- Touch ID: After the debut of the Touch ID on the iPhone 5S, I heard a lot of people were expecting the Touch ID sensor on the iPad Air or the Retina Display iPad Mini. Unfortunately both iPad Air and the Retina iPad Mini have the traditional home button. Some people were used to the Touch ID sensor and they would prefer that on the iPad. For me, I prefer the traditional home button because I'm really worried that if I pressed the Touch ID button way too much, I might damage the sensor. I don't like the Assistive Touch app because I have to move the white dot around if I want to click on something.
- WIFI: For people who have been using the Haswell MacBook Air, you probably know how good the 802.11ac is. It is definitely unfortunate that Apple doesn’t give the super fast 802.11ac WiFi to the iPad Air. However, since I don’t really use the iPad to download HD videos, 802.11n is still OK for me. Besides, for researching on hardware and some other stuff, the current WiFi is more than enough to get the job done.
- Camera: The 5-megapixel camera isn’t extremely terrible but it isn’t the best. If you are a photographer, you definitely won’t be using the iPad Air’s camera to replace your professional camera. When I shot some images, I did notice that it failed to provide some level of detail such as color and focus. However, with proper lighting, some images can have a great contrast and a great white balance. I compare this with the iPhone 5S, which has a true tone flash, and that flash allows the iPhone 5S to take pictures without relying on some extra lighting. Although the iPad Air doesn't have the True Tone Flash, it isn’t a big issue since I just shoot pictures for fun.
- Battery Life: The iPad Air has a 10 hours of battery life which is the same battery life as the previous generation. However, when I play some games like Minion Rush or Subway Surfer for an hour, I notice the battery life went down from 100% to 80%. I believe that some power on the battery are being used to drive the Retina Display. Fortunately I use the battery on apps like Numbers or Pages, listening to some songs, watching some videos, and surfing website. I play games when I charge my iPad Air's battery.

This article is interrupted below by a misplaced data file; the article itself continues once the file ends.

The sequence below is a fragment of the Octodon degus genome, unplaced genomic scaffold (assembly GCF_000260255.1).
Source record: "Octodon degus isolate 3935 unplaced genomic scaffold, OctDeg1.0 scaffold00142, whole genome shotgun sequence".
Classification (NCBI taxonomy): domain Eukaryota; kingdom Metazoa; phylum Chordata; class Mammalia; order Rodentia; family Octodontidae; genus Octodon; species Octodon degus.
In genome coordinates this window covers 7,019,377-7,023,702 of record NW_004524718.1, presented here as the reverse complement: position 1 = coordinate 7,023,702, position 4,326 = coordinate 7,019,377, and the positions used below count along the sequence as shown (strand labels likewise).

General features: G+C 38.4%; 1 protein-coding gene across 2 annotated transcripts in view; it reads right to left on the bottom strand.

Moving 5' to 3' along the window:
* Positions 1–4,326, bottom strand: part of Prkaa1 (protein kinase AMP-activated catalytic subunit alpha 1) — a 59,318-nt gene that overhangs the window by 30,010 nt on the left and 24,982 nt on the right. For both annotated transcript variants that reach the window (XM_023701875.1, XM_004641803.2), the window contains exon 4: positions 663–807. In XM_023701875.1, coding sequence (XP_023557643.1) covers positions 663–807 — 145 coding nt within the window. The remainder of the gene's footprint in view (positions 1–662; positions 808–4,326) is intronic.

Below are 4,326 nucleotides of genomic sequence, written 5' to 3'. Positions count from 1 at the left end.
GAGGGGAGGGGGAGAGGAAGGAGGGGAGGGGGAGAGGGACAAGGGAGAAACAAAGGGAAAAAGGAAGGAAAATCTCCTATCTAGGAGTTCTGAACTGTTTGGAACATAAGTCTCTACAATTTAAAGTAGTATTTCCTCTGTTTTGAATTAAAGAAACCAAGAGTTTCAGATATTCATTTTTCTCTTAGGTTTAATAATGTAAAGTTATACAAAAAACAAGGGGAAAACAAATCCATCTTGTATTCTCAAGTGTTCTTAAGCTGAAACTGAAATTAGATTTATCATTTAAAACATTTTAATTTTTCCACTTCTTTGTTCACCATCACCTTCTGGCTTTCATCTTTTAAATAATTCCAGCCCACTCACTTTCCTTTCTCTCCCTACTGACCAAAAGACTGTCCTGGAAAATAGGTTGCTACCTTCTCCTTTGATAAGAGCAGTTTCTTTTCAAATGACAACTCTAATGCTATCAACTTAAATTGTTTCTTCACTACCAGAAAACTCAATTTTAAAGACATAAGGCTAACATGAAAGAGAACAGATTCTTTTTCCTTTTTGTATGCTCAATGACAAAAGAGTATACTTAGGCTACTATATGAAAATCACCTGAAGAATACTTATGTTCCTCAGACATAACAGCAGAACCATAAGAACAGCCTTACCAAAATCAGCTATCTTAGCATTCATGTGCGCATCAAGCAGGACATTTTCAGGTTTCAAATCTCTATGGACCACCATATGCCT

- Heat Issue: I really expect it would be a little bit better than the iPad 4 and it really is a bit better. The heat is still coming out but it is a little better than the iPad 4 where the heat would kick in after an hour of gaming. After playing Minion Rush for an hour and a half, the heat started to kick in but the iPad is still usable. Comparing to the iPad 3, this iPad Air is way better in terms of heat control.
Things I really don't like about this iPad Air
- Repairing and Upgrading: Getting inside this new iPad Air is even worst than the previous generation because it is strongly sealed. First, you need to use the Heat Gun to get rid of the glues that are being used to seal the display and the chassis together. This is painful for some people because the glue that was used to seal the display on the iPad Air is more solid than its predecessor. When I first took it apart, I was surprised by how hard it really is. If you ever need to replace the battery, this can be a big pain because the glue that was used to seal the iPad Air’s chassis and display is now being used on the battery.
I would love it if Apple could have some sorts of doors or anything that allowed users to manually upgrade the battery or the storage if possible.
Overall, this iPad Air is an interesting iPad considering the Apple A7 chip that provided the iPad with a 64-bit processor. Although there are some apps that won’t be able to take advantage of the 64-bit Processor, the graphic inside the iPad Air is more than enough to handle some graphic apps. When I compare the iPad Air with the iPad 4, I do notice some differences in term of performance. I still hope for an easy way to change the iPad Air’s battery because the display is glued to the chassis, but comparing to the iPad 4, the glue in this iPad Air is way stronger making it more difficult to open up the device.